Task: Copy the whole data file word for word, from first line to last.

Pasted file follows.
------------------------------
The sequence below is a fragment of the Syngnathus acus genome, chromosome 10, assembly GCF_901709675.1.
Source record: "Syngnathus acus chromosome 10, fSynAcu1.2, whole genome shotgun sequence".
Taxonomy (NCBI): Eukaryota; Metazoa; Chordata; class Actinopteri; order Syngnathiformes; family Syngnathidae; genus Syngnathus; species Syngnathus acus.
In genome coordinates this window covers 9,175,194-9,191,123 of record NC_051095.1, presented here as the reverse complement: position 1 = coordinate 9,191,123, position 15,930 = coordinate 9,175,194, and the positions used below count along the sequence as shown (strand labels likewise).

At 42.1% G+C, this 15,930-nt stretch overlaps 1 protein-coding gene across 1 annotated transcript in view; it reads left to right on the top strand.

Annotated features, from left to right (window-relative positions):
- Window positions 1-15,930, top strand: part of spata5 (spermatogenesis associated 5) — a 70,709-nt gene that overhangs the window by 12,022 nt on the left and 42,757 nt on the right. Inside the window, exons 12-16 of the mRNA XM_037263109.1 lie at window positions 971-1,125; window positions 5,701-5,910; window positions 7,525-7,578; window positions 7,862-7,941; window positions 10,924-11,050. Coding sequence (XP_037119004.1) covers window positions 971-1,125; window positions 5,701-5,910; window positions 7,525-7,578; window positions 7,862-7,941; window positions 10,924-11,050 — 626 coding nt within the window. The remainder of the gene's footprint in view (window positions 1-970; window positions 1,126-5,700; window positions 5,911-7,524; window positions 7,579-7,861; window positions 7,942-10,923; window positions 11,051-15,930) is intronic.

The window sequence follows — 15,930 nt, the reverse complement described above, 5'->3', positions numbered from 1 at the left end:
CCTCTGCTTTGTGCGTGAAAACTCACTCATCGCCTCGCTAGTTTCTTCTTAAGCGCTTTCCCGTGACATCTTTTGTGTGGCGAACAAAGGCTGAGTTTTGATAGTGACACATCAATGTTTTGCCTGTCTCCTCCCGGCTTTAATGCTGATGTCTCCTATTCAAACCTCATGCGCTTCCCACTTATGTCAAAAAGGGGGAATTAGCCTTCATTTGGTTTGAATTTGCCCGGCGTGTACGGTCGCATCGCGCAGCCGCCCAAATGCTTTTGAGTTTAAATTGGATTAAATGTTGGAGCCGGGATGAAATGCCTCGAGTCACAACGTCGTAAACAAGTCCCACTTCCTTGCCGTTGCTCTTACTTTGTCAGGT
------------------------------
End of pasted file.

The sequence below is a fragment of the Syngnathus acus genome, chromosome 10, assembly GCF_901709675.1.
Source record: "Syngnathus acus chromosome 10, fSynAcu1.2, whole genome shotgun sequence".
Taxonomy (NCBI): Eukaryota; Metazoa; Chordata; class Actinopteri; order Syngnathiformes; family Syngnathidae; genus Syngnathus; species Syngnathus acus.
In genome coordinates this window covers 9,175,194-9,191,123 of record NC_051095.1, presented here as the reverse complement: position 1 = coordinate 9,191,123, position 15,930 = coordinate 9,175,194, and the positions used below count along the sequence as shown (strand labels likewise).

At 42.1% G+C, this 15,930-nt stretch overlaps 1 protein-coding gene across 1 annotated transcript in view; it reads left to right on the top strand.

Annotated features, from left to right (window-relative positions):
- Window positions 1-15,930, top strand: part of spata5 (spermatogenesis associated 5) — a 70,709-nt gene that overhangs the window by 12,022 nt on the left and 42,757 nt on the right. Inside the window, exons 12-16 of the mRNA XM_037263109.1 lie at window positions 971-1,125; window positions 5,701-5,910; window positions 7,525-7,578; window positions 7,862-7,941; window positions 10,924-11,050. Coding sequence (XP_037119004.1) covers window positions 971-1,125; window positions 5,701-5,910; window positions 7,525-7,578; window positions 7,862-7,941; window positions 10,924-11,050 — 626 coding nt within the window. The remainder of the gene's footprint in view (window positions 1-970; window positions 1,126-5,700; window positions 5,911-7,524; window positions 7,579-7,861; window positions 7,942-10,923; window positions 11,051-15,930) is intronic.

The window sequence follows — 15,930 nt, the reverse complement described above, 5'->3', positions numbered from 1 at the left end:
CCTCTGCTTTGTGCGTGAAAACTCACTCATCGCCTCGCTAGTTTCTTCTTAAGCGCTTTCCCGTGACATCTTTTGTGTGGCGAACAAAGGCTGAGTTTTGATAGTGACACATCAATGTTTTGCCTGTCTCCTCCCGGCTTTAATGCTGATGTCTCCTATTCAAACCTCATGCGCTTCCCACTTATGTCAAAAAGGGGGAATTAGCCTTCATTTGGTTTGAATTTGCCCGGCGTGTACGGTCGCATCGCGCAGCCGCCCAAATGCTTTTGAGTTTAAATTGGATTAAATGTTGGAGCCGGGATGAAATGCCTCGAGTCACAACGTCGTAAACAAGTCCCACTTCCTTGCCGTTGCTCTTACTTTGTCAGGT